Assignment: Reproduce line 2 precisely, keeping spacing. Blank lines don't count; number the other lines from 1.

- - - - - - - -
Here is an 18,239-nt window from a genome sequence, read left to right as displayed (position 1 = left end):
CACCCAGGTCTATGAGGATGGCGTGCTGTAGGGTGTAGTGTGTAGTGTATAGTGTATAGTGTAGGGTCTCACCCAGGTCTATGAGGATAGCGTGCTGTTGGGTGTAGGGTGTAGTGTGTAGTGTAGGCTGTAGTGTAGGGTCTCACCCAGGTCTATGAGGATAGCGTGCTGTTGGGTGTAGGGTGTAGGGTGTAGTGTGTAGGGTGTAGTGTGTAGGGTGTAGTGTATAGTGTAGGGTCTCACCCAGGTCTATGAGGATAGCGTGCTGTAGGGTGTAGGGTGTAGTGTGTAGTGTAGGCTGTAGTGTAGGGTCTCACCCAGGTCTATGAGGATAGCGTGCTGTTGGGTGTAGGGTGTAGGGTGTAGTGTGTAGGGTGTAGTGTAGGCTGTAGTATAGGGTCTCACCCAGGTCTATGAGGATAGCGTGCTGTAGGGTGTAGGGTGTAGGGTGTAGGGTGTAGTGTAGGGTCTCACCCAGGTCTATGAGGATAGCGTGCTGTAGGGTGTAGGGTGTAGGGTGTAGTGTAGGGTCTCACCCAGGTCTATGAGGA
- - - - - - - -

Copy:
CACCCAGGTCTATGAGGATGGCGTGCTGTAGGGTGTAGTGTGTAGTGTATAGTGTATAGTGTAGGGTCTCACCCAGGTCTATGAGGATAGCGTGCTGTTGGGTGTAGGGTGTAGTGTGTAGTGTAGGCTGTAGTGTAGGGTCTCACCCAGGTCTATGAGGATAGCGTGCTGTTGGGTGTAGGGTGTAGGGTGTAGTGTGTAGGGTGTAGTGTGTAGGGTGTAGTGTATAGTGTAGGGTCTCACCCAGGTCTATGAGGATAGCGTGCTGTAGGGTGTAGGGTGTAGTGTGTAGTGTAGGCTGTAGTGTAGGGTCTCACCCAGGTCTATGAGGATAGCGTGCTGTTGGGTGTAGGGTGTAGGGTGTAGTGTGTAGGGTGTAGTGTAGGCTGTAGTATAGGGTCTCACCCAGGTCTATGAGGATAGCGTGCTGTAGGGTGTAGGGTGTAGGGTGTAGGGTGTAGTGTAGGGTCTCACCCAGGTCTATGAGGATAGCGTGCTGTAGGGTGTAGGGTGTAGGGTGTAGTGTAGGGTCTCACCCAGGTCTATGAGGA